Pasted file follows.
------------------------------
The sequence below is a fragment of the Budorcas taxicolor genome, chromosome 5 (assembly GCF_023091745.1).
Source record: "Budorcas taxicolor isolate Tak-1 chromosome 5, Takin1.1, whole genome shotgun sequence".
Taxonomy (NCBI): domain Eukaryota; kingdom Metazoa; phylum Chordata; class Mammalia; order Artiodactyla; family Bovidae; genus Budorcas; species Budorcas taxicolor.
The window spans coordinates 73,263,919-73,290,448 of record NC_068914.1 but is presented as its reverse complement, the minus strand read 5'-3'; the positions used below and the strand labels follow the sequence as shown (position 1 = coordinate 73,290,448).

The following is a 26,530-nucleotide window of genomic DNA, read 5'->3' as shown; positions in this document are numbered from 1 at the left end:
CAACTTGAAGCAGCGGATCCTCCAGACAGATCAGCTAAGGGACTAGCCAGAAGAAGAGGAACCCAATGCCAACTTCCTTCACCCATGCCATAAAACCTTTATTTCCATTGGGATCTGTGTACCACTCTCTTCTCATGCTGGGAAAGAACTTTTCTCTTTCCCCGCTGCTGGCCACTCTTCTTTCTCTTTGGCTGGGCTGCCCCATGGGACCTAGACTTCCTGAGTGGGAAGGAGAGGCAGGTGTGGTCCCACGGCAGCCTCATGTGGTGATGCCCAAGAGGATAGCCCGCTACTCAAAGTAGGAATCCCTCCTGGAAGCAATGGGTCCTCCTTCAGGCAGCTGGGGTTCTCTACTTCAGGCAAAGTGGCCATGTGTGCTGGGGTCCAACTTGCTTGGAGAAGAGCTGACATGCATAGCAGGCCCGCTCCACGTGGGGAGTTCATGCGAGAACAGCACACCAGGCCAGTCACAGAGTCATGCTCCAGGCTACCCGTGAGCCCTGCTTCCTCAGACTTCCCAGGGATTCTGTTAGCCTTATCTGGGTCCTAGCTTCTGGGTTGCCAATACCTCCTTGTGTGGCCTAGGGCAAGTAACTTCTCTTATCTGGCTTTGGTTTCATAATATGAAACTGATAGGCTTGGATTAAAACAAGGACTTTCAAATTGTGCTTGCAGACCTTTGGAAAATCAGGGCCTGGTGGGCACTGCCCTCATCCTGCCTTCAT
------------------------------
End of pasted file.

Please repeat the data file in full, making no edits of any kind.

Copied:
The sequence below is a fragment of the Budorcas taxicolor genome, chromosome 5 (assembly GCF_023091745.1).
Source record: "Budorcas taxicolor isolate Tak-1 chromosome 5, Takin1.1, whole genome shotgun sequence".
Taxonomy (NCBI): domain Eukaryota; kingdom Metazoa; phylum Chordata; class Mammalia; order Artiodactyla; family Bovidae; genus Budorcas; species Budorcas taxicolor.
The window spans coordinates 73,263,919-73,290,448 of record NC_068914.1 but is presented as its reverse complement, the minus strand read 5'-3'; the positions used below and the strand labels follow the sequence as shown (position 1 = coordinate 73,290,448).

The following is a 26,530-nucleotide window of genomic DNA, read 5'->3' as shown; positions in this document are numbered from 1 at the left end:
CAACTTGAAGCAGCGGATCCTCCAGACAGATCAGCTAAGGGACTAGCCAGAAGAAGAGGAACCCAATGCCAACTTCCTTCACCCATGCCATAAAACCTTTATTTCCATTGGGATCTGTGTACCACTCTCTTCTCATGCTGGGAAAGAACTTTTCTCTTTCCCCGCTGCTGGCCACTCTTCTTTCTCTTTGGCTGGGCTGCCCCATGGGACCTAGACTTCCTGAGTGGGAAGGAGAGGCAGGTGTGGTCCCACGGCAGCCTCATGTGGTGATGCCCAAGAGGATAGCCCGCTACTCAAAGTAGGAATCCCTCCTGGAAGCAATGGGTCCTCCTTCAGGCAGCTGGGGTTCTCTACTTCAGGCAAAGTGGCCATGTGTGCTGGGGTCCAACTTGCTTGGAGAAGAGCTGACATGCATAGCAGGCCCGCTCCACGTGGGGAGTTCATGCGAGAACAGCACACCAGGCCAGTCACAGAGTCATGCTCCAGGCTACCCGTGAGCCCTGCTTCCTCAGACTTCCCAGGGATTCTGTTAGCCTTATCTGGGTCCTAGCTTCTGGGTTGCCAATACCTCCTTGTGTGGCCTAGGGCAAGTAACTTCTCTTATCTGGCTTTGGTTTCATAATATGAAACTGATAGGCTTGGATTAAAACAAGGACTTTCAAATTGTGCTTGCAGACCTTTGGAAAATCAGGGCCTGGTGGGCACTGCCCTCATCCTGCCTTCAT